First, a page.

Bruce Onobrakpeya's many innovations in printmaking were results of "acidic accidents" and consequent experimentation to achieve permanent new techniques that have stood the test of time. This spirit of improvisation and innovation has become an essential principle of the annual Harmattan workshop sessions.
"Yes, printmaking is the main thrust of what we do at this workshop," Onobrakpeya admits. "It is the improvisation in materials for the development of printmaking that has led to a lot of things and techniques that we now experiment with at the Harmattan workshop."
Over the years, he has gathered younger Nigerian artists who have
distinguished themselves In their various fields to be facilitators and teachers at
the workshops. "We have brought in people in other fields of art who are also experimenting in their own areas and achieving a lot of very good results. Like Oladapo Afolayan who started the Stone Carving session in the workshop. He has actually brought back a lost tradition of stone carving in Nigeria. We had the Ikom and Esie monoliths, which are traditions of stone carv ing that died. Afolayan, who teaches at Auchi Polytechnic, has been transferring this skill and interest to the participants in this workshop at Agbarha-Otor. Many people who have gone to Art School and have never carved before have had the opportunity to try stone carving here, and the knowledge of this lost tradition has been brought back to life."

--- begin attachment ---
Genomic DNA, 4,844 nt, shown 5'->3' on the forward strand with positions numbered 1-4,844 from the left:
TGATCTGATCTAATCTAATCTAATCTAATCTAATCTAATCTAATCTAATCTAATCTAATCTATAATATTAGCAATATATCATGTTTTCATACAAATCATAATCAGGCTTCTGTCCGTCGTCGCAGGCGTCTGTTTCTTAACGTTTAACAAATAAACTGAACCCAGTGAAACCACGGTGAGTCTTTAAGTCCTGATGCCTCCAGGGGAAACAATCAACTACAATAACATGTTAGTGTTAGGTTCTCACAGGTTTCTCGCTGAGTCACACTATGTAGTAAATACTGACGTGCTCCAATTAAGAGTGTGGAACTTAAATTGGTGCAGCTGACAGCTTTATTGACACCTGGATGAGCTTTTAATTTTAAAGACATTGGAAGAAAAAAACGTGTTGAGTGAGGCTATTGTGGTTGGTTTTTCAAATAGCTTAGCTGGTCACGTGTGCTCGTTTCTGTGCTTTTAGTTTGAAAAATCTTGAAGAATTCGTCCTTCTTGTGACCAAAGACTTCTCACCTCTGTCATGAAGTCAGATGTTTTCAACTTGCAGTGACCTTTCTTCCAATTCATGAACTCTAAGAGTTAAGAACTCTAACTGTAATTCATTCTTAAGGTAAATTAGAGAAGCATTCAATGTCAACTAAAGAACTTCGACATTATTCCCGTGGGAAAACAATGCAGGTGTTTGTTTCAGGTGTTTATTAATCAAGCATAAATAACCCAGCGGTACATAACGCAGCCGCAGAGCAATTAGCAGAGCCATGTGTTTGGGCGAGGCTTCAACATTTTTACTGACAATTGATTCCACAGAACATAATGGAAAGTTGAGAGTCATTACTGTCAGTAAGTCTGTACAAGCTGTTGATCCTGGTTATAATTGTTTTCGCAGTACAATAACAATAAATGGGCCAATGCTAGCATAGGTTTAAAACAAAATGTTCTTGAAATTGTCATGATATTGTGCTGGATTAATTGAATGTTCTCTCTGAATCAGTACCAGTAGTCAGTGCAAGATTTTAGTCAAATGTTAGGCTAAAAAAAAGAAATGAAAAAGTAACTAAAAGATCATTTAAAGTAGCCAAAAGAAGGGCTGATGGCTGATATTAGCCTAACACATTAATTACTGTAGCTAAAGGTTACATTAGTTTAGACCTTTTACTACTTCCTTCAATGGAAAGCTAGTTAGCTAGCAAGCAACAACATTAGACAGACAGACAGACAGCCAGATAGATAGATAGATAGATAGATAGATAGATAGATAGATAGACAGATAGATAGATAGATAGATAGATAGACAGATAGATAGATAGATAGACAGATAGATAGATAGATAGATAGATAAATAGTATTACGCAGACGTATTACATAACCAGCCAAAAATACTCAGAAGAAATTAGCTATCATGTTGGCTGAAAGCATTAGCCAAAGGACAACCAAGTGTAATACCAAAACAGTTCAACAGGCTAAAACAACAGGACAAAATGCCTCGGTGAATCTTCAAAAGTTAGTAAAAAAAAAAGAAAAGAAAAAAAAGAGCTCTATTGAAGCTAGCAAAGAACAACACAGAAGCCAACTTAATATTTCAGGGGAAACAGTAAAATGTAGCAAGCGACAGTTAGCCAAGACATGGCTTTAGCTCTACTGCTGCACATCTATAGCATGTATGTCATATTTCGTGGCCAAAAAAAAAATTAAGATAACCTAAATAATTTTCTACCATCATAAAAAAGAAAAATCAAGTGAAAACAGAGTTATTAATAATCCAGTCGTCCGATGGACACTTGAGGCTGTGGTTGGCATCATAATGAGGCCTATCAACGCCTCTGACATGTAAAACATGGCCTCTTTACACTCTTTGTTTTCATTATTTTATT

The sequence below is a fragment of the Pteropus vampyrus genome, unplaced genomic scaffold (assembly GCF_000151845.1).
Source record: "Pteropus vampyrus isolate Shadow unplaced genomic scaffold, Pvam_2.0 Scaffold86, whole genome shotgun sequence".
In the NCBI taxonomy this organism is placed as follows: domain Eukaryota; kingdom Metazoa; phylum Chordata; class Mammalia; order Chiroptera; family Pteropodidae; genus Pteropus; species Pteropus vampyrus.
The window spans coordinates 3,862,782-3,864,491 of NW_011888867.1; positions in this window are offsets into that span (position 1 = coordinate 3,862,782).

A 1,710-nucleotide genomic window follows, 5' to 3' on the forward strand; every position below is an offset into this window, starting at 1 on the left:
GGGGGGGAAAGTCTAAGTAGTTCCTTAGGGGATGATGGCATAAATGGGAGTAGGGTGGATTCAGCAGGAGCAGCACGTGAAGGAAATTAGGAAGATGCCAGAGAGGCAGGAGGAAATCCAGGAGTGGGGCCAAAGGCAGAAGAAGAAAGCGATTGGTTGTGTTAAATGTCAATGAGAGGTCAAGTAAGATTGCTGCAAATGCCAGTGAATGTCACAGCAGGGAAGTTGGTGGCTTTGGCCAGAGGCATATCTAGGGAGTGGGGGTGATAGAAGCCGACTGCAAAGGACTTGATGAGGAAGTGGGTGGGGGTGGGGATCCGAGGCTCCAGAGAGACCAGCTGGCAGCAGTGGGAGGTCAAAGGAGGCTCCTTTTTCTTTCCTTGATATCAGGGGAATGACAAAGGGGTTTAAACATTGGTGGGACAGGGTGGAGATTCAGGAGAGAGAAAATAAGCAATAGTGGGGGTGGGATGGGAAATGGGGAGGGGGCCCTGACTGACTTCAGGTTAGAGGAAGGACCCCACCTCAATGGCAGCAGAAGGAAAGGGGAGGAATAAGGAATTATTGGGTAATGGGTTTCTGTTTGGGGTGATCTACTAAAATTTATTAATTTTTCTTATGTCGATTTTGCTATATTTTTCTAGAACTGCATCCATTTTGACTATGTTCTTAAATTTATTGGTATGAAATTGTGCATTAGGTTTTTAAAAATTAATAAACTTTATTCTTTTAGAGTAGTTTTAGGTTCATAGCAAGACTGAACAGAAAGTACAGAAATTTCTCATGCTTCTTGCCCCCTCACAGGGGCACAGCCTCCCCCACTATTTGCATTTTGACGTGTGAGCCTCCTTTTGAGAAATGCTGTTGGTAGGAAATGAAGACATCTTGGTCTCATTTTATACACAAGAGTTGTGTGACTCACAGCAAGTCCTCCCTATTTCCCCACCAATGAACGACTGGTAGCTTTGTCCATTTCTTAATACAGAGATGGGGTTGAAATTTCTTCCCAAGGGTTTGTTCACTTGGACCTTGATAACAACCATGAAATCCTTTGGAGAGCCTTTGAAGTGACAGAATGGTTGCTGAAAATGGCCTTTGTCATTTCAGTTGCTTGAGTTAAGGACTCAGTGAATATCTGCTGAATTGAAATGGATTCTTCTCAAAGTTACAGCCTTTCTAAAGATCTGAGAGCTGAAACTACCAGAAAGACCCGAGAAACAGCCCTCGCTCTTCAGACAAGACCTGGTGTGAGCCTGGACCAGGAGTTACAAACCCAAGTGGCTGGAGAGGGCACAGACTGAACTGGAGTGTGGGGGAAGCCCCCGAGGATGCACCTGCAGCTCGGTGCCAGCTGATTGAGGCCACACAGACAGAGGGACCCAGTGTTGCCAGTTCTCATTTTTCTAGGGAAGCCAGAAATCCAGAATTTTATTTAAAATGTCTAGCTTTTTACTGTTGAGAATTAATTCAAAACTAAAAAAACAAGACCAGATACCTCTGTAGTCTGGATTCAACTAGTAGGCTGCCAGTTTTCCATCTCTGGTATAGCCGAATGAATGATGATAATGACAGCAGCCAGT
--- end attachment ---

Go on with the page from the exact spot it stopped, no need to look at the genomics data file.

Instructors made every participant to carve stone at the first workshop. Subsequently, it has evolved into a specialisation, though over the years the number of participants in stone carving has been dwindling. Stones that are suitable for carving are found in Kogi and Kwara in the Jebba area. In addition, Nigeria's one thousand and one varieties of stone include marble. Tools and materials are the major constraints stone carvers face.
"What the Harmattan workshop has successfully done is to demystify stone carving," Afolayan postulates with measured pride. "When sculptors who are inquisitive and attracted try it, they all promise to try it for longer periods next time. We have been able to discover talent in Andrew Onobrakpeya who is a site supervisor at the Centre and Godwin Onobrakpeya who is based in Lagos. Both have been able to make steady progress and some sales of their stone carvings. The entire essence of stone carving is to create beauty, create something from within to express yourself. We make a statement."